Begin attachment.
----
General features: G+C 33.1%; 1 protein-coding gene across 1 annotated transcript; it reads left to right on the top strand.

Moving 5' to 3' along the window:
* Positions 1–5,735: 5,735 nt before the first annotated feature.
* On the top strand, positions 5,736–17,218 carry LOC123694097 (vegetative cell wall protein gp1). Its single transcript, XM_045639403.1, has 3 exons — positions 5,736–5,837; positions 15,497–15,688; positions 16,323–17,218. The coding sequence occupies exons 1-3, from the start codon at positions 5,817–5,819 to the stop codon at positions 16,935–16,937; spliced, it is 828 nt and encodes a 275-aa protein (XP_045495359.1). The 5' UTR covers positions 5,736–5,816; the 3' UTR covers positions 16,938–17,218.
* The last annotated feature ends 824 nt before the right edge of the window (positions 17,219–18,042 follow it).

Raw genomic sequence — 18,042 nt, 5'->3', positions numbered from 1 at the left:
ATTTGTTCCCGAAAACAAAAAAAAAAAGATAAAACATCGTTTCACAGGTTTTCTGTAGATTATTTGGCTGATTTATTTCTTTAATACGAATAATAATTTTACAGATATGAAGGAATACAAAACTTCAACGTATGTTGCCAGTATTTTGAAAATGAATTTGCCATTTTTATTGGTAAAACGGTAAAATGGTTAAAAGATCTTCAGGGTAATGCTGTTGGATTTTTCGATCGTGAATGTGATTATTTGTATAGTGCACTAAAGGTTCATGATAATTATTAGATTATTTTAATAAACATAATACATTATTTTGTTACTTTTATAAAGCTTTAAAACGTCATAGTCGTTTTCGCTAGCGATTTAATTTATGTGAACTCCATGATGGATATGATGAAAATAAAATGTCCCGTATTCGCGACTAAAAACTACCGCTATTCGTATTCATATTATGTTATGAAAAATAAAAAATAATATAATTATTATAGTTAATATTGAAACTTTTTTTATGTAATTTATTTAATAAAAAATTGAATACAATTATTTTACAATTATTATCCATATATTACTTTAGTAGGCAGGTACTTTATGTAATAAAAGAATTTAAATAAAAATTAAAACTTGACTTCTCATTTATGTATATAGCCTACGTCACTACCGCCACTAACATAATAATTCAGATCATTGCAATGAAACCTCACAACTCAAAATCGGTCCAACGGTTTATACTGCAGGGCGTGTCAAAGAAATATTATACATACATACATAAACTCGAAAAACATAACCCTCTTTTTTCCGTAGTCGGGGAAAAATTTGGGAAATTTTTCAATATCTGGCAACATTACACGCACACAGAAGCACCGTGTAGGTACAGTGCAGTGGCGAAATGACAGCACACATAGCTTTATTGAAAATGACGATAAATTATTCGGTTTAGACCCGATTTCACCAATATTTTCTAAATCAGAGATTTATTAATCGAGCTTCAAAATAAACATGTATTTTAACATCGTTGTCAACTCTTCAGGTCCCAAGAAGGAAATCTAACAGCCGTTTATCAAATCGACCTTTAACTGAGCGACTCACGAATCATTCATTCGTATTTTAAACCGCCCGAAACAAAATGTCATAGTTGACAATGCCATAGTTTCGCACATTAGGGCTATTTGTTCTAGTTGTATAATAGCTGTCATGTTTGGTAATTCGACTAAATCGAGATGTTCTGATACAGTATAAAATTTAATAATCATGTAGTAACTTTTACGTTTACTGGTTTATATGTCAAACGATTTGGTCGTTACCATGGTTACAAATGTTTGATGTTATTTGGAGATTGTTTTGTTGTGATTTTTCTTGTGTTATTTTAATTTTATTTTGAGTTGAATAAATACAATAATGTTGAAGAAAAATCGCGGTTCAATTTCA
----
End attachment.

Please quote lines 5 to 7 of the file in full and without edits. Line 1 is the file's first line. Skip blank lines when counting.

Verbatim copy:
* The last annotated feature ends 824 nt before the right edge of the window (positions 17,219–18,042 follow it).

Raw genomic sequence — 18,042 nt, 5'->3', positions numbered from 1 at the left:
ATTTGTTCCCGAAAACAAAAAAAAAAAGATAAAACATCGTTTCACAGGTTTTCTGTAGATTATTTGGCTGATTTATTTCTTTAATACGAATAATAATTTTACAGATATGAAGGAATACAAAACTTCAACGTATGTTGCCAGTATTTTGAAAATGAATTTGCCATTTTTATTGGTAAAACGGTAAAATGGTTAAAAGATCTTCAGGGTAATGCTGTTGGATTTTTCGATCGTGAATGTGATTATTTGTATAGTGCACTAAAGGTTCATGATAATTATTAGATTATTTTAATAAACATAATACATTATTTTGTTACTTTTATAAAGCTTTAAAACGTCATAGTCGTTTTCGCTAGCGATTTAATTTATGTGAACTCCATGATGGATATGATGAAAATAAAATGTCCCGTATTCGCGACTAAAAACTACCGCTATTCGTATTCATATTATGTTATGAAAAATAAAAAATAATATAATTATTATAGTTAATATTGAAACTTTTTTTATGTAATTTATTTAATAAAAAATTGAATACAATTATTTTACAATTATTATCCATATATTACTTTAGTAGGCAGGTACTTTATGTAATAAAAGAATTTAAATAAAAATTAAAACTTGACTTCTCATTTATGTATATAGCCTACGTCACTACCGCCACTAACATAATAATTCAGATCATTGCAATGAAACCTCACAACTCAAAATCGGTCCAACGGTTTATACTGCAGGGCGTGTCAAAGAAATATTATACATACATACATAAACTCGAAAAACATAACCCTCTTTTTTCCGTAGTCGGGGAAAAATTTGGGAAATTTTTCAATATCTGGCAACATTACACGCACACAGAAGCACCGTGTAGGTACAGTGCAGTGGCGAAATGACAGCACACATAGCTTTATTGAAAATGACGATAAATTATTCGGTTTAGACCCGATTTCACCAATATTTTCTAAATCAGAGATTTATTAATCGAGCTTCAAAATAAACATGTATTTTAACATCGTTGTCAACTCTTCAGGTCCCAAGAAGGAAATCTAACAGCCGTTTATCAAATCGACCTTTAACTGAGCGACTCACGAATCATTCATTCGTATTTTAAACCGCCCGAAACAAAATGTCATAGTTGACAATGCCATAGTTTCGCACATTAGGGCTATTTGTTCTAGTTGTATAATAGCTGTCATGTTTGGTAATTCGACTAAATCGAGATGTTCTGATACAGTATAAAATTTAATAATCATGTAGTAACTTTTACGTTTACTGGTTTATATGTCAAACGATTTGGTCGTTACCATGGTTACAAATGTTTGATGTTATTTGGAGATTGTTTTGTTGTGATTTTTCTTGTGTTATTTTAATTTTATTTTGAGTTGAATAAATACAATAATGTTGAAGAAAAATCGCGGTTCAATTTCA